Homeland security secretary launches California crackdown on immigrant smugglers
- U.S. Homeland Security Secretary Michael Chertoff speaks at a news conference held at the San Ysidro Port of Entry, as Matt Bettenhausen, director of the California Office of Homeland Security, left, Rep. Susan Davis, D-Calif. ,center, and Rep. Duncan Hunter, R-Calif., right, look on in San Diego on Thursday.
By: ELLIOT SPAGAT - Associated Press
SAN DIEGO -- Homeland Security Secretary Michael Chertoff on Thursday declared a crackdown on migrant smugglers at two California border crossings, even as the federal government increasingly focuses border enforcement in Arizona.
Chertoff said he didn't have a precise dollar figure on how much would be spent on the crackdown at the San Ysidro and Otay Mesa crossings in San Diego, across the border from Tijuana, Mexico. He said the effort will result in more prosecutions of smugglers and more jail space to accommodate them. It also involves deploying canines trained to detect illegal crossers.
Agents detected 60,000 illegal crossings attempts last year at San Ysidro and in the Otay Mesa passenger lanes, Chertoff said. He said smugglers once stuffed a bottle-sucking baby inside a gasoline tank and crammed 200-pound woman into the dashboard of a small car.
"It is remarkable the lengths to which smugglers will go to try to get people into this country," Chertoff said at a news conference. "They simply want to make money at the expense of human misery."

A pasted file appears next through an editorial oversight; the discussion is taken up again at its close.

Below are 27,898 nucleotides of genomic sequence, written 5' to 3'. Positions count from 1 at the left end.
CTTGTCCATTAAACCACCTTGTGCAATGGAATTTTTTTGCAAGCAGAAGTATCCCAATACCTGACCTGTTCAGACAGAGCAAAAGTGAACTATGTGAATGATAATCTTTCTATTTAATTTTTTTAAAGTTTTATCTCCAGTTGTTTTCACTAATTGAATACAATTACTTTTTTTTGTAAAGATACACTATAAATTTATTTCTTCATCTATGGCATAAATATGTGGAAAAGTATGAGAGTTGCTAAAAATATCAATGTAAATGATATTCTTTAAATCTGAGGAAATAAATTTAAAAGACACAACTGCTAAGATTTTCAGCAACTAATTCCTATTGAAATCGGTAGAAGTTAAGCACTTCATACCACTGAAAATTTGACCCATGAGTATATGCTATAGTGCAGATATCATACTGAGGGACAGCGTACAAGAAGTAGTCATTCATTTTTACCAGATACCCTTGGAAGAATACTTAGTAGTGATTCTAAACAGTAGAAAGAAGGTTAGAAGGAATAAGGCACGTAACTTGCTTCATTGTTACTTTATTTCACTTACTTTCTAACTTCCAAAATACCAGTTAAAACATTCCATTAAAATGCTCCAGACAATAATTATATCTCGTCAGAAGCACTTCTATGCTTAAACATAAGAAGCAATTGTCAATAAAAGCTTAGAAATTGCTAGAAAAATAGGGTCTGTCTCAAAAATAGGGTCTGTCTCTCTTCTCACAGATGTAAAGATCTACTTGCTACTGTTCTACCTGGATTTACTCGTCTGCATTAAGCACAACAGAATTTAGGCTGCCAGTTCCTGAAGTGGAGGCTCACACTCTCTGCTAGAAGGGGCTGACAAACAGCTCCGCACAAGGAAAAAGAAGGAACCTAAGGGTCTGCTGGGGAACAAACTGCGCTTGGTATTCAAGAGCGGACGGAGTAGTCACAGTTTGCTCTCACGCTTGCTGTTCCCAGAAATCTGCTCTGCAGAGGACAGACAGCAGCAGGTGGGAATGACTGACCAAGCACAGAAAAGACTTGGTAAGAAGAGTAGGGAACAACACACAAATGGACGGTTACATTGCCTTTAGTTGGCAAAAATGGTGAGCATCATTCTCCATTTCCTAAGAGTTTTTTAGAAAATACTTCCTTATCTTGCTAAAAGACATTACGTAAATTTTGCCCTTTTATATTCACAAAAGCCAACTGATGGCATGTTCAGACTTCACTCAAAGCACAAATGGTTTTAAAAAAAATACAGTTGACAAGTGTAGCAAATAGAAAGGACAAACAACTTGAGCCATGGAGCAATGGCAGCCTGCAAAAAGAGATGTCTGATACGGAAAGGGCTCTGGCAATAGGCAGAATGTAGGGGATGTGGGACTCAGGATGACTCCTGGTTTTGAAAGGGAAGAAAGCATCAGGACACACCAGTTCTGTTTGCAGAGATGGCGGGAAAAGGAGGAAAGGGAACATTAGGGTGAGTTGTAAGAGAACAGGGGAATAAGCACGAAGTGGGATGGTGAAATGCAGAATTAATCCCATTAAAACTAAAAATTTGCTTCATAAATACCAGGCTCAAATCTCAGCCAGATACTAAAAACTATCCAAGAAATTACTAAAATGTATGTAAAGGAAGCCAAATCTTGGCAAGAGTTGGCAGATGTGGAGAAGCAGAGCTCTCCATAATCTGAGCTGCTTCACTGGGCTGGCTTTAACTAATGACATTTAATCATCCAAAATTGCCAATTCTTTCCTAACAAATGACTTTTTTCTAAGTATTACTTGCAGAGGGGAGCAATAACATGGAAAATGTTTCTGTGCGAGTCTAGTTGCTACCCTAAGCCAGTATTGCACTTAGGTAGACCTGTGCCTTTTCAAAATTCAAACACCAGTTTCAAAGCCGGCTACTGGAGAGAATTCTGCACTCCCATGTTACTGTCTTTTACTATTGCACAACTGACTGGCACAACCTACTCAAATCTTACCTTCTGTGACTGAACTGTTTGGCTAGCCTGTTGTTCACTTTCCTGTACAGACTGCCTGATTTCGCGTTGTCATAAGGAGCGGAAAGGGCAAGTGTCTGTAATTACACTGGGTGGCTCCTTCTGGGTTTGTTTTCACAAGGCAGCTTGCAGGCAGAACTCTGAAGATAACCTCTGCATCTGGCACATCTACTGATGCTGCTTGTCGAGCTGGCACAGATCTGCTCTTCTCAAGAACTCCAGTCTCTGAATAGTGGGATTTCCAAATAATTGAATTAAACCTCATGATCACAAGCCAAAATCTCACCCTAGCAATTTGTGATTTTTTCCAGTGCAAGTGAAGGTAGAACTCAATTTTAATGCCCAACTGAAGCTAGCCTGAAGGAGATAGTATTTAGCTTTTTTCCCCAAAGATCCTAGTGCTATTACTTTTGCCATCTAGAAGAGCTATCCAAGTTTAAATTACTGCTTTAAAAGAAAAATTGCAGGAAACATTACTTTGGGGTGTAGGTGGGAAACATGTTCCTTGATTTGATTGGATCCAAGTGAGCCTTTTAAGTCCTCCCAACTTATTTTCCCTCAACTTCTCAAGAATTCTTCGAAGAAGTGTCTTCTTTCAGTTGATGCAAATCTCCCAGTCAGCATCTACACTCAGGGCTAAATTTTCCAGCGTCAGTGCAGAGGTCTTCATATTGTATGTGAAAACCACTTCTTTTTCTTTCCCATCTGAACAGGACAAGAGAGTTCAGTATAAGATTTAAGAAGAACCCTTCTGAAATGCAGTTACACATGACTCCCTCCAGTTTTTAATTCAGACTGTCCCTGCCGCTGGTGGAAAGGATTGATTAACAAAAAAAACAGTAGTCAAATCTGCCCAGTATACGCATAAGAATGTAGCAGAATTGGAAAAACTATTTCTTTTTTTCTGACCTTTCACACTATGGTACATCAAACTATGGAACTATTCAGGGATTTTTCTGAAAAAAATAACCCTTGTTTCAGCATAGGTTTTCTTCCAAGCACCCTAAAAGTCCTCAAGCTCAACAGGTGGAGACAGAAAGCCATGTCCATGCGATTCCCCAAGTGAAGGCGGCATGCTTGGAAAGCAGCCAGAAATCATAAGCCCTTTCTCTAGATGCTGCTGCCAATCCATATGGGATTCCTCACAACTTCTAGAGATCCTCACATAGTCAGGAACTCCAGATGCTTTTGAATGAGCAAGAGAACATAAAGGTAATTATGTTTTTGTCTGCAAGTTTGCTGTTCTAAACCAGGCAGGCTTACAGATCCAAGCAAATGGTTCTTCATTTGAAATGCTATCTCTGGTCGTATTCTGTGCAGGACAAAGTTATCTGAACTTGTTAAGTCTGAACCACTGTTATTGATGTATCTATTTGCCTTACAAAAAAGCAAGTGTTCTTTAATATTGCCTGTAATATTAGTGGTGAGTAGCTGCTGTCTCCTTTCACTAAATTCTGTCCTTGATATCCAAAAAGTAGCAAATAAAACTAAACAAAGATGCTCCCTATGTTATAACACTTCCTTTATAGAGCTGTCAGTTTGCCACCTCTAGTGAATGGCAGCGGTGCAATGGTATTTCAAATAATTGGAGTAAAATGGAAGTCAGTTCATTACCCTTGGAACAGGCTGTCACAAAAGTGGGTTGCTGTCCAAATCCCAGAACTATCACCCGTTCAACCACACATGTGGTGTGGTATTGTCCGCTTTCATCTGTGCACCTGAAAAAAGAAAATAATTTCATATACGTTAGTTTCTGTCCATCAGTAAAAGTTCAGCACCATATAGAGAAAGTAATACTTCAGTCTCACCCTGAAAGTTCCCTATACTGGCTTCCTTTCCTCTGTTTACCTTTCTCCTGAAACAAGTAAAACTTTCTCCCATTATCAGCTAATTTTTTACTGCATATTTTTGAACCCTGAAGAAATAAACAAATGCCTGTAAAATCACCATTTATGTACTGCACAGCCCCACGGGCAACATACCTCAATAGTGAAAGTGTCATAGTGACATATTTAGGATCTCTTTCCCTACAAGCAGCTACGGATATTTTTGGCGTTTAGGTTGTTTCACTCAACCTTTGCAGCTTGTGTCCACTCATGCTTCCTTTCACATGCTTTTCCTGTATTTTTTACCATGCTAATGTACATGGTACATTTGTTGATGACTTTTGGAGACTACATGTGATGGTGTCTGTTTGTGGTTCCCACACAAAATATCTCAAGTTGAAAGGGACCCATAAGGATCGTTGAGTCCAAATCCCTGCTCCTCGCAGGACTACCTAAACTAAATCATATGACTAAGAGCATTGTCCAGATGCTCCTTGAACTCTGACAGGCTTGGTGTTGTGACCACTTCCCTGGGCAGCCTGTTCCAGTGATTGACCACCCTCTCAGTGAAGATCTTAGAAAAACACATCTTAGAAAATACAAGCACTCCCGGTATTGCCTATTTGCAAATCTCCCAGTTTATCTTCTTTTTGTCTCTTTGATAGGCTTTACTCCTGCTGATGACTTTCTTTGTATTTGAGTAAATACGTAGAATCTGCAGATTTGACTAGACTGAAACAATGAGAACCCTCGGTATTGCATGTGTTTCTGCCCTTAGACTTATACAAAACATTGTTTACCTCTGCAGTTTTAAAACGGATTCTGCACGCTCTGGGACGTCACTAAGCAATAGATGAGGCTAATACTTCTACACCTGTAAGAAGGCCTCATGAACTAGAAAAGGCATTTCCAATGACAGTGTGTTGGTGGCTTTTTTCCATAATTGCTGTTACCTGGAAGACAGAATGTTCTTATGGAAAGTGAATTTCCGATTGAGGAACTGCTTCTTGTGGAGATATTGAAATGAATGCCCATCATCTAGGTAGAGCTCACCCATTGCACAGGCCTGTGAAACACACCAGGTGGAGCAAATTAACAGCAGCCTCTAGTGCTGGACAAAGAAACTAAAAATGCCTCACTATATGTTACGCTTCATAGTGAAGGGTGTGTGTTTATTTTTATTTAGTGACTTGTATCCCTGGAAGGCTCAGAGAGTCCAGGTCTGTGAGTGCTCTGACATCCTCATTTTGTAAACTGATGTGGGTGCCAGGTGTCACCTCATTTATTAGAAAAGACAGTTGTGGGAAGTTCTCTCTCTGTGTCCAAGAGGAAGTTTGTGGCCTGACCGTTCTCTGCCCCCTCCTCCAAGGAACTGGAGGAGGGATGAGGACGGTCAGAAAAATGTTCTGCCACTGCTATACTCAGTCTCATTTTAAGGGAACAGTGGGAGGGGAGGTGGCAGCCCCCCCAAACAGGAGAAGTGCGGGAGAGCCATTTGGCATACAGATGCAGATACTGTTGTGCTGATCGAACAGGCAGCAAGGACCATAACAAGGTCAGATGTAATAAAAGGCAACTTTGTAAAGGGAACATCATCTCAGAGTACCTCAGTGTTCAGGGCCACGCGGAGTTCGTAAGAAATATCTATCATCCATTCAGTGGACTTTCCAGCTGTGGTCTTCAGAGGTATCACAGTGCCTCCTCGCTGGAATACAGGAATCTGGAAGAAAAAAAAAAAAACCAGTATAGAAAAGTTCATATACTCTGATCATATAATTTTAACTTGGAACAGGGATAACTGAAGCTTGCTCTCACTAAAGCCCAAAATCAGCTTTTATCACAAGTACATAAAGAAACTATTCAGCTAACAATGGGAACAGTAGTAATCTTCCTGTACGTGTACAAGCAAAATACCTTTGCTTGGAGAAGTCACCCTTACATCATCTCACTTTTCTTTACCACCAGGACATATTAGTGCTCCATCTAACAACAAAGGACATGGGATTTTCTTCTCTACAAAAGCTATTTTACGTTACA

In a potentially controversial twist, Chertoff said state and local officials would participate in the crackdown. Proponents of tougher enforcement have long advocated a larger role for local law enforcement, but critics say local agencies should stick to fighting crime, not enforcing immigration laws.
Matt Bettenhausen, director of California's Office of Homeland Security, said state agencies including the California Highway Patrol would share information with federal authorities.
"We're not going to be specifically enforcing immigration laws," Bettenhausen said, appearing alongside Chertoff.
Arizona surpassed California as the nation's busiest corridor for illegal immigrants after a crackdown in the California that was launched in the 1990s. Border Patrol arrests in the San Diego sector plummeted to about 110,000 last year from 528,000 in 1995. Arizona, meanwhile, accounted for more than half the Border Patrol's 1.1 million arrests last year.
Chertoff declined to comment on last week's death of a Mexican man shot while sneaking across the border in San Diego by a Border Patrol agent. A Border Patrol spokesman has said Guillermo Martinez Rodriguez, 18, was a longtime migrant smuggler and that the agent fired in self-defense after someone threw a large rock.
The shooting has sparked outrage in Mexico. President Vicente Fox has demanded that the United States provide "a rapid and complete explanation."
While declining to discuss specifics of the shooting, Chertoff noted there has been a sharp increase in attacks on Border Patrol agents.
"Anybody who assaults a Border Patrol or law enforcement agent is asking for trouble," he said.